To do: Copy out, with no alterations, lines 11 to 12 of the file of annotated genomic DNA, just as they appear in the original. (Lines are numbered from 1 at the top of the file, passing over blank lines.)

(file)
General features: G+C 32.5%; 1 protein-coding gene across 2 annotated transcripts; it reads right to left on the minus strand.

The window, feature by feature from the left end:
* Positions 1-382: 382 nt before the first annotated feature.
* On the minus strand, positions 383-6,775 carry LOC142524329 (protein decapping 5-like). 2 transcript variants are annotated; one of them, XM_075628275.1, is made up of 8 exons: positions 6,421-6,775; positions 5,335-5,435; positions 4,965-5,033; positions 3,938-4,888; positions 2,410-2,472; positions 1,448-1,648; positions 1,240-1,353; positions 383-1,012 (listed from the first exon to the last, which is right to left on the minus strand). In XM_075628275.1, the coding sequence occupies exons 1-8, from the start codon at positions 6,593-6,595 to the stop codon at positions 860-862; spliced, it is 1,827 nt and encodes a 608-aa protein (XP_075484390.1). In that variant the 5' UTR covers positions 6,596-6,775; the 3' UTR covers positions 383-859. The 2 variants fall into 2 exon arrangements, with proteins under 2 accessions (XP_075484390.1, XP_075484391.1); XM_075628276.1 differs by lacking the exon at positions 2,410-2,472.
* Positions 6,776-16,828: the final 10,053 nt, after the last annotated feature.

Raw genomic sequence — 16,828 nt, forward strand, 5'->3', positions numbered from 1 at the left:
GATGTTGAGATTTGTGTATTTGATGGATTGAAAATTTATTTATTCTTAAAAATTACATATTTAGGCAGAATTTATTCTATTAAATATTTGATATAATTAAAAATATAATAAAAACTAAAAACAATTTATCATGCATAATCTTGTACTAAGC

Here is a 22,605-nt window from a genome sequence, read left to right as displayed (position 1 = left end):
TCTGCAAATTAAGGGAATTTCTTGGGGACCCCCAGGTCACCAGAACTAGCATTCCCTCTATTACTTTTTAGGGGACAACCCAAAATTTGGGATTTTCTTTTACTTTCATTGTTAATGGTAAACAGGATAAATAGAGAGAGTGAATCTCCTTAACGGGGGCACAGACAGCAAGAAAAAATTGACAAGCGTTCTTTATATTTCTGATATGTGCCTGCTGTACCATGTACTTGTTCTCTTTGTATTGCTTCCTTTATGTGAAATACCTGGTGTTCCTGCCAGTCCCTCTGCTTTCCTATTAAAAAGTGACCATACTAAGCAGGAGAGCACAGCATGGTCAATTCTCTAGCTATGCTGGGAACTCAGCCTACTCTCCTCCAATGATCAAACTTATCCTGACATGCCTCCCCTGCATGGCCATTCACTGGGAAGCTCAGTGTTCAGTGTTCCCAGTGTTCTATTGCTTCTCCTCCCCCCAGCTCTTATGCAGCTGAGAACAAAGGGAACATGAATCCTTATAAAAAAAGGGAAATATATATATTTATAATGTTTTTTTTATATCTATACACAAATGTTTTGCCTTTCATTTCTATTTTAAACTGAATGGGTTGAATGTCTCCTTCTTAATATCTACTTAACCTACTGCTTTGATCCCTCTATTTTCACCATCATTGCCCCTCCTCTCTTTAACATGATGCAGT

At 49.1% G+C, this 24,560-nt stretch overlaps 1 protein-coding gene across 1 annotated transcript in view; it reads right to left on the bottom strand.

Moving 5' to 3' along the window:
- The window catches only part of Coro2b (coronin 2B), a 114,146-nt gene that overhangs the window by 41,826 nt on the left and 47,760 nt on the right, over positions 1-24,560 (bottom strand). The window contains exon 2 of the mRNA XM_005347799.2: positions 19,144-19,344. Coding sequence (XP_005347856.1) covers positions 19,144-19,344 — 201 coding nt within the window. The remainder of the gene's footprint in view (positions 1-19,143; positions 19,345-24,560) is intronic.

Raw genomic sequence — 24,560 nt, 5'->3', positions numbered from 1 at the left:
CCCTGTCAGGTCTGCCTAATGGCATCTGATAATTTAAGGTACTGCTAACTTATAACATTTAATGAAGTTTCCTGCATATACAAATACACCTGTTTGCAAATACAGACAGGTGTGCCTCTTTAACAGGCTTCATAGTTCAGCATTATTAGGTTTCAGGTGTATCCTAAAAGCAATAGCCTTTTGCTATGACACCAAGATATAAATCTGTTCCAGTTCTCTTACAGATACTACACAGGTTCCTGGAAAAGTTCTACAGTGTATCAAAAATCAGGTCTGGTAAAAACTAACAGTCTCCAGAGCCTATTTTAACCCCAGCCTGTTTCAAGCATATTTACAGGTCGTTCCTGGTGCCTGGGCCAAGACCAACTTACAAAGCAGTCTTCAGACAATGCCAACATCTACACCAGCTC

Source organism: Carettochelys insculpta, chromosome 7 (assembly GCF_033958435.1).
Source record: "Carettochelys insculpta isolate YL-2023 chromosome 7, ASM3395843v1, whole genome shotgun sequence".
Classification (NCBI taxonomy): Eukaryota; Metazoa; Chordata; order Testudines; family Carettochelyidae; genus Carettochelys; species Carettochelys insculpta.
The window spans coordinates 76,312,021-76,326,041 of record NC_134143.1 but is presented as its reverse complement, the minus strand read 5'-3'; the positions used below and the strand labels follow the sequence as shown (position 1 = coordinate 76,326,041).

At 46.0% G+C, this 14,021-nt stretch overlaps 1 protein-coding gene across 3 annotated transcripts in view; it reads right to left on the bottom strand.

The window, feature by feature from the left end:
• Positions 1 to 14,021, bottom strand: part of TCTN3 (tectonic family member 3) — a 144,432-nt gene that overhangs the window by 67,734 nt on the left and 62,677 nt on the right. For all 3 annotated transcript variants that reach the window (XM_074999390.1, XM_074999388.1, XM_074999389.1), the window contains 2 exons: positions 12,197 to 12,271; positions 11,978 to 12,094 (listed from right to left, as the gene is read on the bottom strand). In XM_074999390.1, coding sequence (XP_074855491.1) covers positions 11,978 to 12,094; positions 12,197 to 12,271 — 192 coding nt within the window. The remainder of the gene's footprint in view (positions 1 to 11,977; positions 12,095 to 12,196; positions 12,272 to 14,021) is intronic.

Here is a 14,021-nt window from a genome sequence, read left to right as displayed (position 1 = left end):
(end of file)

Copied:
Moving 5' to 3' along the window:
- The window catches only part of Coro2b (coronin 2B), a 114,146-nt gene that overhangs the window by 41,826 nt on the left and 47,760 nt on the right, over positions 1-24,560 (bottom strand). The window contains exon 2 of the mRNA XM_005347799.2: positions 19,144-19,344. Coding sequence (XP_005347856.1) covers positions 19,144-19,344 — 201 coding nt within the window. The remainder of the gene's footprint in view (positions 1-19,143; positions 19,345-24,560) is intronic.